All of this is just to say: Carlie, Jessica, I love you both, and you’re stronger and braver than I will ever be.

VoidWitch Audio Books

This is something I’ve been keeping quiet for a little while, but now that it’s up on the Recorded Books website, I think I can announce it… the full VoidWitch Saga is getting the audio book treatment – released by Recorded Books with narration from Saskia Maarleveld.

Killing Gravity Audio Cover

Each book will be available in CD Audio and eAudio format, and will be on Audible, because Audible is like a tree falling in a forest – if it’s not available on Audible will anyone hear it fall?

Killing Gravity is (apparently) out now in eAudio format, and the CD version is slated for release on December 1st, 2018. Void Black Shadow is slated for release on December 1st, 2018, and Static Ruin will follow in March, 2019.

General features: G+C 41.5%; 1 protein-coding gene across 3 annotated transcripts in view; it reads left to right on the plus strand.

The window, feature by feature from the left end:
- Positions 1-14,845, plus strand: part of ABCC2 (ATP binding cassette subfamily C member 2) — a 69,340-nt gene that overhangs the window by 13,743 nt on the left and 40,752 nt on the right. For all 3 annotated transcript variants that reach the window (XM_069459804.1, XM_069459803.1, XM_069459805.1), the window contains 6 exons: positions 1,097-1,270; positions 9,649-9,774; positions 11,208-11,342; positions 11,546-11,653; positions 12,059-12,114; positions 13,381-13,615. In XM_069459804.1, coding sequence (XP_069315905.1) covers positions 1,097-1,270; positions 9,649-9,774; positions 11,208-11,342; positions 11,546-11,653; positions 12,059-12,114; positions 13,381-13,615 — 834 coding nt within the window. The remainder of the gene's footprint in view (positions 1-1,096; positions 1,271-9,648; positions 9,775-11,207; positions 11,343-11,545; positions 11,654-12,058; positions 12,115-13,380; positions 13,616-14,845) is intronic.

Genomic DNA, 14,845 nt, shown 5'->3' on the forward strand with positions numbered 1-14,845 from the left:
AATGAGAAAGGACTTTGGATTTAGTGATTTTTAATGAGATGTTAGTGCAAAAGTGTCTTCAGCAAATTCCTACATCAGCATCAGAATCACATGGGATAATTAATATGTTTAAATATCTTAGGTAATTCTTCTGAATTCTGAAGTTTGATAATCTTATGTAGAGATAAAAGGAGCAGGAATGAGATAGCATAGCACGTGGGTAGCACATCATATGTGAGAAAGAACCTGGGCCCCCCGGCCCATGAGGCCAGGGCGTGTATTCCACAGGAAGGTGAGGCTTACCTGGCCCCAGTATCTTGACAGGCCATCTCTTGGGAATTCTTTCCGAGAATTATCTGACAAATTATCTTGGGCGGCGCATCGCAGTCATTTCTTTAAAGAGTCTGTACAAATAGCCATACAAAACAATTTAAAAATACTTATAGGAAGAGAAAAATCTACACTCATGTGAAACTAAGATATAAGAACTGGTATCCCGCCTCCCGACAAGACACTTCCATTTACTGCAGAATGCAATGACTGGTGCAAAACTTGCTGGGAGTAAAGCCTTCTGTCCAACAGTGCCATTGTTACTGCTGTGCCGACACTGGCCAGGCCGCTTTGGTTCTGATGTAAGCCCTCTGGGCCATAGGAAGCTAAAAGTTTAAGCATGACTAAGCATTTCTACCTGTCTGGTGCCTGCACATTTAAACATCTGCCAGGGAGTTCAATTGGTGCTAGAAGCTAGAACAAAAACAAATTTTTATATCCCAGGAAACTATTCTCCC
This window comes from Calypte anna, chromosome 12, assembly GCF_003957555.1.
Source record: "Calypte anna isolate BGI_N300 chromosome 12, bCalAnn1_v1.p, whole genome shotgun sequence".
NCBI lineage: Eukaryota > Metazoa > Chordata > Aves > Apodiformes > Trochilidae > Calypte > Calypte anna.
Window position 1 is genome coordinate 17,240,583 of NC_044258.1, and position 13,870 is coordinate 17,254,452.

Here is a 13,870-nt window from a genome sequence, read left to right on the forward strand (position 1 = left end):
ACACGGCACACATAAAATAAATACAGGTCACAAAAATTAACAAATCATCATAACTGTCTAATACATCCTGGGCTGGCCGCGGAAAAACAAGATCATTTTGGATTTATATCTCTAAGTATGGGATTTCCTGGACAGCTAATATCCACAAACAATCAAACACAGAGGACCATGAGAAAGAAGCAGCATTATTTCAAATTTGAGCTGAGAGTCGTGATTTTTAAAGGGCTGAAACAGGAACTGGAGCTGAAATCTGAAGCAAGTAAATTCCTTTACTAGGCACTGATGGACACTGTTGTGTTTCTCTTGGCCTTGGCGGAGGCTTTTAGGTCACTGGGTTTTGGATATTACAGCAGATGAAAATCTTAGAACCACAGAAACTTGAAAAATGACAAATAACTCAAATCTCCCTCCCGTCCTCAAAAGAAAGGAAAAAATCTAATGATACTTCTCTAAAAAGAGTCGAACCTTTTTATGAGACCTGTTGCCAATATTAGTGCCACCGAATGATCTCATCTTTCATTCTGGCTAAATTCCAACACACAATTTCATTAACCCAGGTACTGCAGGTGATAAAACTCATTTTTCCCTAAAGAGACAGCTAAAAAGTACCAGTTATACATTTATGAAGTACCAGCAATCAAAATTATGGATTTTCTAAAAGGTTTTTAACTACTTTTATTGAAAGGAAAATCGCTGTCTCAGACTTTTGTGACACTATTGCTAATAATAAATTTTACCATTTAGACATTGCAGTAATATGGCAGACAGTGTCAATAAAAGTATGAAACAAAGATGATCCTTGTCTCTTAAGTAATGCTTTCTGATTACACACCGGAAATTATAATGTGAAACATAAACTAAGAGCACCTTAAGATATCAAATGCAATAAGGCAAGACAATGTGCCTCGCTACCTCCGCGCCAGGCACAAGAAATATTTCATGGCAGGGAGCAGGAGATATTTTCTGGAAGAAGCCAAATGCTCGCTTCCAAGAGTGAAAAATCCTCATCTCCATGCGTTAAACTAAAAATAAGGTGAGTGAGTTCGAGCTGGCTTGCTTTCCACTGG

(And no, I don’t know why they didn’t licence Tommy Arnold’s art again, but I kinda wish they had… No offense to the artist who did the Recorded Books art [I actually really like the colours they used for the VBS art], but Tommy’s work is phenomenal.)

Anyone who’s been paying attention to publishing over the past few years will realise that audio books are huge – because whilst it can be hard to find time to sit down with a book, a lot of people want to listen to books while driving, commuting, exercising, etc. So I’m really excited that a whole bunch of people that have never even heard of me and my books will have a chance to discover them fresh! And with far less waiting time between entries…

Pre-order Static Ruin

Static Ruin cover art by Tommy ArnoldShe killed the man who trained her. She killed the fleet that came for her. She killed the planet that caged her. Now she must confront her father.